The trouble is (and all you Pagans out there will really know what I mean here), how to find people who *aren't mad*? I'm very wary of getting involved with any of the big groups, having gone down that route rather less than successfully. The PF don't really have any moots, groups or gathering close by (and I've been to their London Open Rituals lots of times in the past and not really been that impressed) and I'm not getting involved with CoA again. I am too scared to put a note in my local new age shop because that will definitely draw out the nutters.

My faith is not ceremonial, not Wicca, not 'new agey'. My faith is very practical, very down to earth, mainly based in the kitchen and the garden, but I'm feeling the need for some 'outward display' for want of any other term, partly in order to instruct my children in this, the faith of their family.

It would also be great to be able to meditate with other people, whether this be in a shared 'working', or just as individuals practising together.

I'm a bit stumped and hoping that if I put this idea out there in the universe, some link will be made and a sane friend of a friend maybe will become known to me.

Those of you who are Pagan and practise with a group, how did you find your group? I repeat, I'm not Wiccan and I'm not looking for initiation or a coven, just a few like-minded people. I don't particularly wish to teach or be taught, just a kind of sharing as we each wander our own path.

Any ideas?

Monday, 1 March 2010

Thoughts on violent play

I hadn't really had to think about violent play until recently. My children (boy and girl) both get very physical and I generally leave them to it unless they're breaking the furniture or really doing my head in. I'm really passionate about free play for children and they need that safety valve. But recently we had a problem with violent play that went too far at our home ed group and so I've been researching into what could go wrong, and found these words in Sue Palmer's 21st Century Boys: How Modern Life Can Drive Them off the Rails and How to Get Them Back on Track: "Critical to this was that the 'gun, fashioned by himself, was his own imaginative construction and could thus become whatever he wanted. A shop-bought toy gun doesn't have that same transformational power. In the words of the major British researcher in this field, Penny Holland, when a child is given a manufactured replica toy, 'the toy determines the play, not the child'. So the problem is not little boys running around shouting 'bang, bang, you're dead' but a society that commercialises every aspect of children's lives."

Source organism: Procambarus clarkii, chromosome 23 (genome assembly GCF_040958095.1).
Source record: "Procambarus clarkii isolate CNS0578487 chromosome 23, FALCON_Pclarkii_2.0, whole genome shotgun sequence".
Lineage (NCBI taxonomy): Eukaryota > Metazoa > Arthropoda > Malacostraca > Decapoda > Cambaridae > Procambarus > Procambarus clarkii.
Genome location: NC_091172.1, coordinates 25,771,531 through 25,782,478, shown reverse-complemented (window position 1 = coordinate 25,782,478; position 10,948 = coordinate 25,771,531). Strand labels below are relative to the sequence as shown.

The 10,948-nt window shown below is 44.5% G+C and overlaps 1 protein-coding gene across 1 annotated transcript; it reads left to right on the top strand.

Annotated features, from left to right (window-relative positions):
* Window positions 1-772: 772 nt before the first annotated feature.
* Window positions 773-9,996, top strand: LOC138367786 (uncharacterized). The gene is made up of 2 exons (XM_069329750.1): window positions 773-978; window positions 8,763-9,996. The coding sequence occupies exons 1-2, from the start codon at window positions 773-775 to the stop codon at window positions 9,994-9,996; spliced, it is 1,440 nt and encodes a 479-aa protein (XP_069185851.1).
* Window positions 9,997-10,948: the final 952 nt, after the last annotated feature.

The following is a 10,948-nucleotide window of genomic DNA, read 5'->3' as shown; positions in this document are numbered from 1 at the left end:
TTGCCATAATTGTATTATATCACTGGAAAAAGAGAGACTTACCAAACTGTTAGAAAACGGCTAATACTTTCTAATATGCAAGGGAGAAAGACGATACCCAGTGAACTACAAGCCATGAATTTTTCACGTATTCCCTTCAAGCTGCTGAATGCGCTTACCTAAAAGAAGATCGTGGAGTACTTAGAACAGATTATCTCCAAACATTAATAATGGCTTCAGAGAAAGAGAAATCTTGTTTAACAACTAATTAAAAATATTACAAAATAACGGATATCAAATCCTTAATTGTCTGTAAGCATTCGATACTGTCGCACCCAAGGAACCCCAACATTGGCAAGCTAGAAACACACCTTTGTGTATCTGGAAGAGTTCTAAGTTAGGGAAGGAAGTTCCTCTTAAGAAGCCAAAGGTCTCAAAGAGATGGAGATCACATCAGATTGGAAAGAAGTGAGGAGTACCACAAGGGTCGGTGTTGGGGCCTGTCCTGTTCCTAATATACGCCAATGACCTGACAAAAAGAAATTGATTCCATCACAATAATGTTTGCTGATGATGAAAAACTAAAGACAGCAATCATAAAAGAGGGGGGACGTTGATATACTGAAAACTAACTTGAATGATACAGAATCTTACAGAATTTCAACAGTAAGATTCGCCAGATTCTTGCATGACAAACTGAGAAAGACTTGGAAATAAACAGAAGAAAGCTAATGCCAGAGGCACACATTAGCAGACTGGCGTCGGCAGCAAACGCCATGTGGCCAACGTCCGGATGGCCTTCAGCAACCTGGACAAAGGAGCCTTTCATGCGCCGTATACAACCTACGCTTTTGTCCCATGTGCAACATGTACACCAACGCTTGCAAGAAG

She goes on to say that this commercialisation means that children are "trapped in a manufacured adult fantasy".

And this is the nub of the matter, I feel. I'm finding Palmer's book very interesting, at least as practical and useful as her earlier Toxic Childhood: How The Modern World Is Damaging Our Children And What We Can Do About It which I reviewed a long while back. However, the trouble is, what do you do if you bring your boys (and girls!) up right, don't give them commercialised toys, don't expose them to marketing and junk play, but then they come into contact with others who have been saturated in this kind of rubbish? My boy isn't so easily influenced thankfully, purely because he doesn't seem to be your stereotypical boy, but in a group setting when the oldest and those looked up to as role models are trapped in the commericalised adult fantasies, it skews the whole group dynamics and means that trusting that free play will be safe and fair cannot be done. Which is a shame.